Annual Report of the Commissioners ...

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Page 268 - NOW, my co-mates, and brothers in exile, Hath not old custom made this life more sweet Than that of painted pomp ? Are not these woods More free from peril than the envious court ? Here feel we but the penalty of Adam, The seasons...
Page 271 - Now came still evening on, and twilight gray Had in her sober livery all things clad ; Silence accompanied ; for beast and bird, They to their grassy couch, these to their nests, Were slunk, all but the wakeful nightingale, She all night long her amorous descant sung...
Page 23 - ... good, firm, valid, sufficient, and effectual, in the law, according to the true intent and meaning thereof, and shall be taken, construed, and adjudged, in the most favourable and beneficial sense, for the best advantage of the said...
Page 318 - How divine, The liberty, for frail, for mortal, man To roam at large among unpeopled glens And mountainous retirements, only trod By devious footsteps ; regions consecrate To oldest time ! and, reckless of the storm That keeps the raven quiet in her nest, Be as a presence or a motion — one Among the many there...
Page 265 - Now Morn, her rosy steps in the eastern clime Advancing, sow'd the earth with orient pearl...
Page 269 - The seasons' difference ; as, the icy fang, And churlish chiding of the winter's wind ; Which when it bites and blows upon my body, Even till I shrink with cold, I smile, and say, — This is no flattery : these are counsellors, That feelingly persuade me what I am.
Page 23 - ... or exemplification thereof, shall be in and by all things good, firm, valid, sufficient and effectual in the Law, according to the true intent and meaning thereof...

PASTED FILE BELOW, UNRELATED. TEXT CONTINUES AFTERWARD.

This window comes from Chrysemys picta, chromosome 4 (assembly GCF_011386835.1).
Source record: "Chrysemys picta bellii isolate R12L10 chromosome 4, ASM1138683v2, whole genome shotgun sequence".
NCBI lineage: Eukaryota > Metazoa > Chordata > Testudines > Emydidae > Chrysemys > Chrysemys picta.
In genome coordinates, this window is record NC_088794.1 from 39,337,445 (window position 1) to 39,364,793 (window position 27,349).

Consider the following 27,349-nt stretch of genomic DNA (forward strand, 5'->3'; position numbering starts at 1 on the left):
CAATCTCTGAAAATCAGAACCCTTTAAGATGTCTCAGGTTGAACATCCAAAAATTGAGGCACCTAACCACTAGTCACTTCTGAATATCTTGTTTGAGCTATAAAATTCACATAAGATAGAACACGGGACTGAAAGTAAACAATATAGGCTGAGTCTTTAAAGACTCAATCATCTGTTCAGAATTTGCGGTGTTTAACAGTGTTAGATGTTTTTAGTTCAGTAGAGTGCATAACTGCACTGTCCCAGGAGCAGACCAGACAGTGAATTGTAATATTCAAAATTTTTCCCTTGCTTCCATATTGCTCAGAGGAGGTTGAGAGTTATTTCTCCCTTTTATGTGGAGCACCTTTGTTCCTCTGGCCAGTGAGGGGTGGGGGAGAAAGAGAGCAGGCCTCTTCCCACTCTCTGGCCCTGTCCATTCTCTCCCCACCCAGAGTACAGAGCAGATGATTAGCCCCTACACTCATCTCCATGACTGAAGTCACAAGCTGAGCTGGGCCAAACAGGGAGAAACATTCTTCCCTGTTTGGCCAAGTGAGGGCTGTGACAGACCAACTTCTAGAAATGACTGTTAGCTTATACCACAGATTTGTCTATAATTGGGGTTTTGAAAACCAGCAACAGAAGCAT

Page 319 - Tis not in Folly, not to scorn a fool; And scarce in human wisdom, to do more. All promise is poor dilatory man, And that through every stage : when young, indeed, In full content we sometimes nobly rest Unanxious for ourselves; and only wish, As duteous sons, our fathers were more wise. At thirty man suspects himself a fool; Knows it at forty, and reforms his plan...
Page 165 - He taught them to love even their enemies, to bless those that cursed them, and to pray for those who persecuted them. He himself prayed for his murderers. Many men hold erroneous doctrines, but we ought not to hate or persecute them. We ought to seek for the truth, and to hold fast what we are convinced is the truth ; but not to treat harshly those who are in error.
Page 321 - A man of a polite imagination is let into a great many pleasures that the vulgar are not capable of receiving. He can converse with a picture, and find an agreeable companion in a statue.

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